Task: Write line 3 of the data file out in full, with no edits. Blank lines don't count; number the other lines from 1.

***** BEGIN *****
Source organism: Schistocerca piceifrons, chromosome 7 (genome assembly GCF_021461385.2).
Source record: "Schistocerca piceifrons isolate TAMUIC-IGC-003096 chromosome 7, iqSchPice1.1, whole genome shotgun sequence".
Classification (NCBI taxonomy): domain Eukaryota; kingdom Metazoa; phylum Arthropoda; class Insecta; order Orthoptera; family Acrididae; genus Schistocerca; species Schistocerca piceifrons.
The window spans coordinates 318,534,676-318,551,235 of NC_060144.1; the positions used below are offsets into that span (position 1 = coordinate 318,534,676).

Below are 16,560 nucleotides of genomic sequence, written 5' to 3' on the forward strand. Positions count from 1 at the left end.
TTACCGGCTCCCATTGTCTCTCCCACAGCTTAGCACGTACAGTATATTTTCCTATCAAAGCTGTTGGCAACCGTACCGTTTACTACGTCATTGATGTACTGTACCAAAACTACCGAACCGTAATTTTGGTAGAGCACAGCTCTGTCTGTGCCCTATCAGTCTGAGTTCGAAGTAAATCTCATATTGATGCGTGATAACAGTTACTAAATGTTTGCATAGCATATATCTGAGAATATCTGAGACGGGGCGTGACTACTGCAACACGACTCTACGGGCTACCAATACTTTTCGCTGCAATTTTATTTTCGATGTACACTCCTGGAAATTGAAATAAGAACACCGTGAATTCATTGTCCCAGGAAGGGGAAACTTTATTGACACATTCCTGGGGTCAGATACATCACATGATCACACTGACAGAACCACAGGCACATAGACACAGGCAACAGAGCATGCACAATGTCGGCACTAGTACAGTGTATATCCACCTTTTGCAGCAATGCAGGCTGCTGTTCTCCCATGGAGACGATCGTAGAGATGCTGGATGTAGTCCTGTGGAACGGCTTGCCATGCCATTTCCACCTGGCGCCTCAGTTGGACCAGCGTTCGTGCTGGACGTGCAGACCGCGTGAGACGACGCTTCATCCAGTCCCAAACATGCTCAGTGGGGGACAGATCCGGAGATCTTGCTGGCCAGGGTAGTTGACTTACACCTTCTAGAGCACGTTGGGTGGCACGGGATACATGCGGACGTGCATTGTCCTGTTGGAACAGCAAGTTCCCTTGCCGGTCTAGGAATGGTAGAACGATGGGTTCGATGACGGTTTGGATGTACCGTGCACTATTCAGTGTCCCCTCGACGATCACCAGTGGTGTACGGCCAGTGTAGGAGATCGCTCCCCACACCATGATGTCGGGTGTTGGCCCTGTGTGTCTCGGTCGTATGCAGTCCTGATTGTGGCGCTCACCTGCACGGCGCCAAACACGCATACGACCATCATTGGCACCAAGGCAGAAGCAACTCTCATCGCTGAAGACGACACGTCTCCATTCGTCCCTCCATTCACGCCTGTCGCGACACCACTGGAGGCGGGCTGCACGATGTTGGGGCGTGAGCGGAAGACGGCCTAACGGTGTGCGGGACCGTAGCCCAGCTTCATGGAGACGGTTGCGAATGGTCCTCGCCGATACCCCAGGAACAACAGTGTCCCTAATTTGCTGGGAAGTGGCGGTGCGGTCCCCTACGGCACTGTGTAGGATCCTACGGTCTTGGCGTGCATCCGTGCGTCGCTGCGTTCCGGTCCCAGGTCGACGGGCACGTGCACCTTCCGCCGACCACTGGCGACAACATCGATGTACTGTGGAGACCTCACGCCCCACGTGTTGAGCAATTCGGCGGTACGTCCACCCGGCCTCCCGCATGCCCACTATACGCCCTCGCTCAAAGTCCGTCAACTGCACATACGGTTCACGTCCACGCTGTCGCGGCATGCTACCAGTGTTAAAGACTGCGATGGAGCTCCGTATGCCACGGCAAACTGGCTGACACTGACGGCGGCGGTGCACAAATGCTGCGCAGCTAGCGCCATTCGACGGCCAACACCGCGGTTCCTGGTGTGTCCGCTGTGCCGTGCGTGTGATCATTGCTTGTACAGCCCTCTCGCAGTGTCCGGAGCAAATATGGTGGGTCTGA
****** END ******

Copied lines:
Classification (NCBI taxonomy): domain Eukaryota; kingdom Metazoa; phylum Arthropoda; class Insecta; order Orthoptera; family Acrididae; genus Schistocerca; species Schistocerca piceifrons.